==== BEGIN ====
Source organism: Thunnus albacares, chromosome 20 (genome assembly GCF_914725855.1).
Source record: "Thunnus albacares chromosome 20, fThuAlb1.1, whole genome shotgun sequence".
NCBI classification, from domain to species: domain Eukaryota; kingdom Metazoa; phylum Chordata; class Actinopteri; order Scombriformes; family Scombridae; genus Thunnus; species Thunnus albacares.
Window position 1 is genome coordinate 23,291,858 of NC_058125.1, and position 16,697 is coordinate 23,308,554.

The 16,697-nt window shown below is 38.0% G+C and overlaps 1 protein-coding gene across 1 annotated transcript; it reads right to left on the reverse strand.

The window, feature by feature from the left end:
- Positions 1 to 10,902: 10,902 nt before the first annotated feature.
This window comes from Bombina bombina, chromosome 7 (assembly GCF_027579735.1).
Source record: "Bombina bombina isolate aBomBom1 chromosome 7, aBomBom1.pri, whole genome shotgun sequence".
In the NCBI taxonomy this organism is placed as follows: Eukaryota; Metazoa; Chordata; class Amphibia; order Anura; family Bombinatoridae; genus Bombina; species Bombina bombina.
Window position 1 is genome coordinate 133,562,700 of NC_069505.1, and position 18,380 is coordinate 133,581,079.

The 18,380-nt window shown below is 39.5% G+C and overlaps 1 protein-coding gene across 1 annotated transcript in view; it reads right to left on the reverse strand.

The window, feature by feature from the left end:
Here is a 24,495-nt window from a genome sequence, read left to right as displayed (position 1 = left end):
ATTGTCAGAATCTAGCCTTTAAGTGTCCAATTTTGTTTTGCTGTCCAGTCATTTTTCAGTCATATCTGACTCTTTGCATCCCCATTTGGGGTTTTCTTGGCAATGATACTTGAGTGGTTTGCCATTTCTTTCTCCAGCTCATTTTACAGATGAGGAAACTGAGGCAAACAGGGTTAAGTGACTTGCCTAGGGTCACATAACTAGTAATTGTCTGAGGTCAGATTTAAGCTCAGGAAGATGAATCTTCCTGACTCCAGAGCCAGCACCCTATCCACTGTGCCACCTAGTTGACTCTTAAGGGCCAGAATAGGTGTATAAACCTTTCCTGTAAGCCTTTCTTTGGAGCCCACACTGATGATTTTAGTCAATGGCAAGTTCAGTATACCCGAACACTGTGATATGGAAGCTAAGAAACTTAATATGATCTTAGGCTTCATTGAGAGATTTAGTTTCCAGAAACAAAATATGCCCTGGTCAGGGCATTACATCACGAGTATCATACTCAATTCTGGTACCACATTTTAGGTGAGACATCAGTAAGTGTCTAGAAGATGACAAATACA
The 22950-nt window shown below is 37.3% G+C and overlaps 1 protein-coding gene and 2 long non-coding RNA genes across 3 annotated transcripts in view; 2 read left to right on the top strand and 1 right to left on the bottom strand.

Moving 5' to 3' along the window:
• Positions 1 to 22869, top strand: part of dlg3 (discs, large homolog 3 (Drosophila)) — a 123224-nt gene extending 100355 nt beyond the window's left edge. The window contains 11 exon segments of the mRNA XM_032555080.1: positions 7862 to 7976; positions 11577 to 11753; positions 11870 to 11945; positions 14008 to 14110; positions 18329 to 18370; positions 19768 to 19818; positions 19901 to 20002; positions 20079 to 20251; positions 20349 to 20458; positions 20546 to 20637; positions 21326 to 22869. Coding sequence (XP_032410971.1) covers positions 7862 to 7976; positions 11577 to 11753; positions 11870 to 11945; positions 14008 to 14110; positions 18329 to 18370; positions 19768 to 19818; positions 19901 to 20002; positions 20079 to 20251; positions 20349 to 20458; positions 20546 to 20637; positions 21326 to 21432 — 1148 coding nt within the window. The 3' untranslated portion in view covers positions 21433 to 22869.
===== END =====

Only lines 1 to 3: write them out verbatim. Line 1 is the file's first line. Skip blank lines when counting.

Source organism: Thunnus albacares, chromosome 20 (genome assembly GCF_914725855.1).
Source record: "Thunnus albacares chromosome 20, fThuAlb1.1, whole genome shotgun sequence".
NCBI classification, from domain to species: domain Eukaryota; kingdom Metazoa; phylum Chordata; class Actinopteri; order Scombriformes; family Scombridae; genus Thunnus; species Thunnus albacares.